Dropped My VPN for UNLOCATOR

Yesterday I canceled my WITopia VPN renewal in favor of UNLOCATOR. Today, I received an email from WITopia providing me the reasons for continuing my VPN service.

Here is the content of that email.

Hello,

I just wanted you to know that your account will not be charged again when your service expires on August 19th.

There are many reasons to use a VPN. I believe just about anyone who uses the Internet can benefit from a VPN.

You may want to use a VPN if:

1.You want to protect your data over the internet
2. You wish to encrypt VOIP traffic (internet voice calls)
3. You use the Internet on public networks, where other users on the same network can tap into your connection.
4. You don’t want search engines such as Google, Bing, etc. storing your every Internet search – forever
5. You wish you navigate the Internet anonymously and privately.
6. You don’t want your ISP monitoring and logging your internet activity – including every webpage you visit.
7. You wish to protect yourself from identity theft.

Just a few things to consider before discontinuing use of the VPN entirely.

Thanks for trying us out.

Regards,

First let me say that my service with WITopia was stellar and their reasons are worth considering. My primary reason for using WITopia and UNLOCATOR is to be able to utilize NetFlix and other US services that are blocked in Panama. UNLOCATOR satisfies those needs with less speed degradation than a VPN.

Still the issues listed in in WITopia’s email are worth talking about.

1.You want to protect your data over the internet

Sending data such as Social Security numbers, bank account numbers, and other information over the Internet is potentially dangerous. One thing you have to understand is the difference between accessing sites as http:// or https://. All banks, credit card companies, PayPal, cloud sites (such as DropBox) and other secure sites use https://, which designates a secure site. All information transferred when the connection is https:// are encrypted when sent or received. Also information kept in those sites is as secure as the security procedures the sites practice. Most store information and password encrypted. I use only secure sites and https:// for data stored on the Internet, so for #1 and my needs, a VPN or UNLOCATOR are equal.

2. You wish to encrypt VOIP traffic (internet voice calls)

Recent disclosures by Snowden have shown that your landline telephone calls are not secure from government agencies. The world has turned into a large party line and government snoops can listen to what they want to. I don’t have the time to concern myself with that. For calls to the U.S. and Canada, I use Magic Jack and it is a VOIP technology.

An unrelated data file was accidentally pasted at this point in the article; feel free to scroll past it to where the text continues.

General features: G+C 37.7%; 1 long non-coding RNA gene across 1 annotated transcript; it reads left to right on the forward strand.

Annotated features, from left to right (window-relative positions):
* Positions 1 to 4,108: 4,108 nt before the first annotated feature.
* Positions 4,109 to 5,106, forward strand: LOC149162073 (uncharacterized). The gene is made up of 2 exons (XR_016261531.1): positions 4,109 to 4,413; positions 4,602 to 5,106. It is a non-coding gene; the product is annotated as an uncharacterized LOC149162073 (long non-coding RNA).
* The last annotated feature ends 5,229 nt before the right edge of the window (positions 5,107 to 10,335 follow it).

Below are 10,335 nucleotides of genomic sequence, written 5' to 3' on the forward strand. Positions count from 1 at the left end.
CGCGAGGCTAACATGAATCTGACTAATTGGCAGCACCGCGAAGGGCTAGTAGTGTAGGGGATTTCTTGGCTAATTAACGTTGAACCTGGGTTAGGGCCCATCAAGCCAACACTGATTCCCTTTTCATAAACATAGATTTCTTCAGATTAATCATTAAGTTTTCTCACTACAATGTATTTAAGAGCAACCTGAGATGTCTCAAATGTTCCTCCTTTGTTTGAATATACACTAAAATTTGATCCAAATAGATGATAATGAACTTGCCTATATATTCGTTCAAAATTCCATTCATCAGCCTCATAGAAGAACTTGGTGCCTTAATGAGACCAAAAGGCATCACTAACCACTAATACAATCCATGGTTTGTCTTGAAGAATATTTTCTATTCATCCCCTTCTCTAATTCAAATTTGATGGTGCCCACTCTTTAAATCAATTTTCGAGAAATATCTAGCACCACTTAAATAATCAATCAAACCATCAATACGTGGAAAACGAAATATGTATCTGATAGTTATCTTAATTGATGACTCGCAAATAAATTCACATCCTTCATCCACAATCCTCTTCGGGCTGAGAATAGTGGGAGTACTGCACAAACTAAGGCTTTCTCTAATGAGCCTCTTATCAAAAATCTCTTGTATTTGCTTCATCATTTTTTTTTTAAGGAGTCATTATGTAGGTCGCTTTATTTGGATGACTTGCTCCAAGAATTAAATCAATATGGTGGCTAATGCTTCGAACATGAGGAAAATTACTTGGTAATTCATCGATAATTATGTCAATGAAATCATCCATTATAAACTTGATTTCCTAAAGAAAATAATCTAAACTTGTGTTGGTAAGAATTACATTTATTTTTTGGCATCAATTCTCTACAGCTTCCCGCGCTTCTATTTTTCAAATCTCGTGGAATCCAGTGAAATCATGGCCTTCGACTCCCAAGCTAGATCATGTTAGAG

However, I also use Apple iMessage and FaceTime to talk to many of my family in the U.S. and Costa Rica. Both iMessage and FaceTime use encryption and conversations using this technology are safe from prying eyes and ears. Other texting protocols using encryption are appearing, but I have moved to Apple and for security, it is becoming the best choice.

3. You use the Internet on public networks, where other users on the same network can tap into your connection.

I have written multiple time about the security risks of using public wi-fi which don’t require a password to connect. I do not use them and further complain to those businesses that use such poor security standards. A VPN would solve this problem and if you travel enough to justify a VPN for this reason, it is a solution. I don’t need this capability often enough to justify it.

4. You don’t want search engines such as Google, Bing, etc. storing your every Internet search – forever.

I use startpage.com as my search interface. While it uses google for the search it doesn’t pass on your IP address. DuckDuckGo is similar site. With that change UNLOCATOR is as effective as a VPN.

5. You wish you navigate the Internet anonymously and privately. and
6. You don’t want your ISP monitoring and logging your internet activity – including every webpage you visit.

If you don’t want the IP address reflecting your location or care about the history of the sites you visit being stored by your Internet Provider, then this is another justification for a VPN. For me, it is not a necessary feature I need and UNLOCATOR is just as good for me.

7. You wish to protect yourself from identity theft.